The opinions expressed in this commentary are solely those of Paul R. La Monica. Other than Time Warner, the parent of CNNMoney, Abbott Laboratories and AbbVie, La Monica does not own positions in any individual stocks.
North Korea is at again. Talk from Pyongyang about starting up a previously mothballed nuclear reactor is the latest bit of gamesmanship by North Korean leader Kim Jong Un.
So far, Wall Street is not worried about all the tension. The Dow and the S&P 500 both marched to new all-time highs Tuesday.
But it's a different story below the 38th parallel on the Korean peninsula. Even though stocks are in rally mode worldwide, South Korea's benchmark KOSPI Composite Index is down slightly year-to-date.
A top exchange-traded fund that tracks South Korean stocks, the iShares MSCI South Korea Capped Index Fund (EWY) has fared even worse. It's down nearly 8%. That ETF holds leading Korean companies, such as electronics giant Samsung, automaker Hyundai and steel firm POSCO. The Korea Fund (KF), a closed-end fund based in New York, has also been hit this year, losing about 6% of its net asset value.
One has to think that the saber rattling from Kim Jong Un is having some effect on investor sentiment in Seoul. After all, the South Korean economy is expected to grow at a reasonable, if not spectacular clip, this year. The Bank of Korea is also in easing mode. It cut interest rates twice last year. At last month's meeting, the central bank didn't rule out another cut at some point. Inflation is relatively low.
In other words, South Korea looks a lot like the United States. And the continuation of the low and slow barbecue recovery in the U.S. has been enough to keep Wall Street happy. The one big difference between South Korea and the United States? American investors don't have to seriously worry about someone up in Ottawa launching missiles across the border.
So I guess it probably makes sense for South Korea's market to be down a bit. In addition to the unique geopolitical risks, there are also questions about whether Japan's aggressive weakening of the yen will hurt the competitiveness of Korean tech and car companies on the global market.
During a conference call with investors last month, Sang Won Kim, lead portfolio manager of the Korea Fund at Allianz Global Investors U.S., said that the strengthening of Korea's won against the yen and the U.S. dollar is a significant concern.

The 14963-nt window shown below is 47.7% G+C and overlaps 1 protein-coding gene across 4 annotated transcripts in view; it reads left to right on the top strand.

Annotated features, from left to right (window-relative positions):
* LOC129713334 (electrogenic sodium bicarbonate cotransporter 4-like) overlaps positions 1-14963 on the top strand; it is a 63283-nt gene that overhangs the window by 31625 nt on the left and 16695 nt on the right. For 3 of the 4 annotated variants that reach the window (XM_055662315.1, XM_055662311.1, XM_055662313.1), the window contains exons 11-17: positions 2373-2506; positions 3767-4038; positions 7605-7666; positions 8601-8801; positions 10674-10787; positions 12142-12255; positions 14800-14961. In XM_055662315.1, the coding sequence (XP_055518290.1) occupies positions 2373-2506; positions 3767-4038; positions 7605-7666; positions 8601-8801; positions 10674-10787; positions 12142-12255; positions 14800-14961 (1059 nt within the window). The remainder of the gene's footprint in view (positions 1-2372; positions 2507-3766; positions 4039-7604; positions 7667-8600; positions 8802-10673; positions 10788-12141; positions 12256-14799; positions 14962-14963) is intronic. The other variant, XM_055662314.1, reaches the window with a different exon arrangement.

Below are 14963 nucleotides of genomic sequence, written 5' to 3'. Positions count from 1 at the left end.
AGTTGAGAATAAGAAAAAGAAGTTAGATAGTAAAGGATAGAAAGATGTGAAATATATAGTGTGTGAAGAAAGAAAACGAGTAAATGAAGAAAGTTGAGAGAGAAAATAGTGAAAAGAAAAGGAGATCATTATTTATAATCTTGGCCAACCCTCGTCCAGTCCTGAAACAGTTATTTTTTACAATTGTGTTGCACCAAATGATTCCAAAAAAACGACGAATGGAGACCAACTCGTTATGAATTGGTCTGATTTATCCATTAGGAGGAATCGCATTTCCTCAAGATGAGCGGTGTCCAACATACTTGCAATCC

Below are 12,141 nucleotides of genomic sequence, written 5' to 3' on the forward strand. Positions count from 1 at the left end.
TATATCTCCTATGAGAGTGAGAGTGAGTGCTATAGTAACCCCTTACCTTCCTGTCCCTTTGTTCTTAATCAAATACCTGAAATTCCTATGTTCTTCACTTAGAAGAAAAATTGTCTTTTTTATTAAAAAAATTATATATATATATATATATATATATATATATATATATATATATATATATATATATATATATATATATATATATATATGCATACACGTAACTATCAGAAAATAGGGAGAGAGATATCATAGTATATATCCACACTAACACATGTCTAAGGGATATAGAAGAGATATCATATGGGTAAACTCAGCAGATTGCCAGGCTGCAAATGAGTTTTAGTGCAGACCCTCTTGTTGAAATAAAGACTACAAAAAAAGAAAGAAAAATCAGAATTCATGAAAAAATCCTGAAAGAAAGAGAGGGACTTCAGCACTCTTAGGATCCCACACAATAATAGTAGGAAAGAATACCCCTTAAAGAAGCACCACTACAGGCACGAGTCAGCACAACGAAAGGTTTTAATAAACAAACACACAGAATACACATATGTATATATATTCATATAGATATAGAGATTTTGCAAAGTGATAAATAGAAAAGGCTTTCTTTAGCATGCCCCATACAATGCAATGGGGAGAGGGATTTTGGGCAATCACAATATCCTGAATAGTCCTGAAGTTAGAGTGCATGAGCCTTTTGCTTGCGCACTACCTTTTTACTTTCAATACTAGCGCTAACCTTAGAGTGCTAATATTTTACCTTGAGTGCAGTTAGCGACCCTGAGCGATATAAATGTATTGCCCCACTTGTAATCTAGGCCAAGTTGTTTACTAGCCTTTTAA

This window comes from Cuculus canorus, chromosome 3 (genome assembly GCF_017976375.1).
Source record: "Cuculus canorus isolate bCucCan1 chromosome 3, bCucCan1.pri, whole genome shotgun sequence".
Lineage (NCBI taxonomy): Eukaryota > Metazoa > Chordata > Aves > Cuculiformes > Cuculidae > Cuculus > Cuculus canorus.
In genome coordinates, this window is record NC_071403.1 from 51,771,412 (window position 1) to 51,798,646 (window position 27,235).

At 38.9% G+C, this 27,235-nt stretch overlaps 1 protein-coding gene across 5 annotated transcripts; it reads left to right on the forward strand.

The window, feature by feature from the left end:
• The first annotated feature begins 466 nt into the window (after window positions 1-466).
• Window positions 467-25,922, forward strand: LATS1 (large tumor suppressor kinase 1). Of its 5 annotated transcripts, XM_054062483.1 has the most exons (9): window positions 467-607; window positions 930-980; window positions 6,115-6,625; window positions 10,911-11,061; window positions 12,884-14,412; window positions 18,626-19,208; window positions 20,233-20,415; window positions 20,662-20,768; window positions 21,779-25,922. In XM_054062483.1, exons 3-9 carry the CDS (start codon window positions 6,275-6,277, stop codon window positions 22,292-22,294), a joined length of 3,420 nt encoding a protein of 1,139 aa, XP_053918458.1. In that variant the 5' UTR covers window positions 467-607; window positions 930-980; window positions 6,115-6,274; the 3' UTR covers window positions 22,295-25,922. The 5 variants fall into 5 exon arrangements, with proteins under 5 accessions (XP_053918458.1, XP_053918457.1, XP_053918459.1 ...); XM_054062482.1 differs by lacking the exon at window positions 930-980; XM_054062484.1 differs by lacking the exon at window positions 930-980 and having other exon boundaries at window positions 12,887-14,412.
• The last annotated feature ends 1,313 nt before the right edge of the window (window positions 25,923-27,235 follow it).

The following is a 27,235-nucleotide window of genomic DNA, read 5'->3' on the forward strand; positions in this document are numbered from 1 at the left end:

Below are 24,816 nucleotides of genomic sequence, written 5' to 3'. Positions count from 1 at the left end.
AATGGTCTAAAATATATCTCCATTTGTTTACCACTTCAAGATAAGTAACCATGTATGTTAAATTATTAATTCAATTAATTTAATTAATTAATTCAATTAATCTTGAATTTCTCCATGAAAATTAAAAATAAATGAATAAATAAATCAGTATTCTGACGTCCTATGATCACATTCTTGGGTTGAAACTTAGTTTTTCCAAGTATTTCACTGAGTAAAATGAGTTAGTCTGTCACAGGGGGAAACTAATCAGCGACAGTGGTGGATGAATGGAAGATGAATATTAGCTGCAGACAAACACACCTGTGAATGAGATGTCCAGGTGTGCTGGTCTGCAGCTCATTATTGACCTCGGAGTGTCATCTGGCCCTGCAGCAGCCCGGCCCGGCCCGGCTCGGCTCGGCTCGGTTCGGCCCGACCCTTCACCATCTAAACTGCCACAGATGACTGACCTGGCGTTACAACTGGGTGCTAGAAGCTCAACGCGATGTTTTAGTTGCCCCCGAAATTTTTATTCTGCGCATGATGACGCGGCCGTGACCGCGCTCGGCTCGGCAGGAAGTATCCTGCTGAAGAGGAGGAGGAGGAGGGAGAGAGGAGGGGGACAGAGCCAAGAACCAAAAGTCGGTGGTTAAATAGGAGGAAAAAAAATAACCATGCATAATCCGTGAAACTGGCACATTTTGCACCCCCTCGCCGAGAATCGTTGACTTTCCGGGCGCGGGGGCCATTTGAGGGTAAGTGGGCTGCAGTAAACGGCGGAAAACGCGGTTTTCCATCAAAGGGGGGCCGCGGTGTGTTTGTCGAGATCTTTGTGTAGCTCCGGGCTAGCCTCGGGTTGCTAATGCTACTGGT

Still, the big question for the rest of the world is whether or not the North Korea nuclear concerns are enough to lead to a pullback on Wall Street. Will North Korea be the catalyst to take down a stock market that may sorely need a correction?
That seems doubtful. Even though North Korea reportedly has a list of U.S. targets it could hit in a military strike, many experts think Kim Jong Un is bluffing.
The fact that Austin, Texas, made the list led to some amusing social media chatter last week, giving rise to a #whyaustin meme on Twitter. Does Kim Jong Un have a gripe with well-known companies based in or near the Lone Star State's capital? Maybe he has a Dell (DELL) computer that always crashes? Does he, like most of the free world, think that prices at Whole Foods (WFM) are too high? Or perhaps Kim Jong Un really really doesn't like Matthew McConaughey and Sandra Bullock?
"How much does North Korea threaten international security? It's minimal," said Jeffrey Sica, president and chief investment officer of SICA Wealth Management in Morristown, N.J. "Of course, you have to watch Kim Jong Un. But there are other much bigger global concerns."
It may take a significant escalation in the Korea conflict before U.S. investors pay attention. Still, we might be getting closer to such a scenario. The U.S. Navy has moved a warship closer to the North Korean coast this week.
In a blog post last week, analysts from advisory firm Asia-Pacific Global Research wrote that while Kim Jong Un is likely just posturing for now, "a certain amount of attention must be focused on a possible 'black swan' event in which a small foreseen or unforeseen event can trigger retaliation by the other side."
That's scary. The budget cuts in the U.S. are probably priced into stocks. Ditto for more economic turmoil in Cyrpus and the rest of Europe. But an actual resumption of the Korean War? I don't think that's something Wall Street is baking into this increasingly frothy market.
Of course, investors probably don't need to be obsessively worried about North Korea. But they shouldn't ignore it either.
"This market has been oblivious to bad news this year. But North Korea would be something the Fed can't fix. It is the kind of bolt out of the blue risk that you can't plan for," said Scott Armiger, chief investment officer of Christiana Trust.
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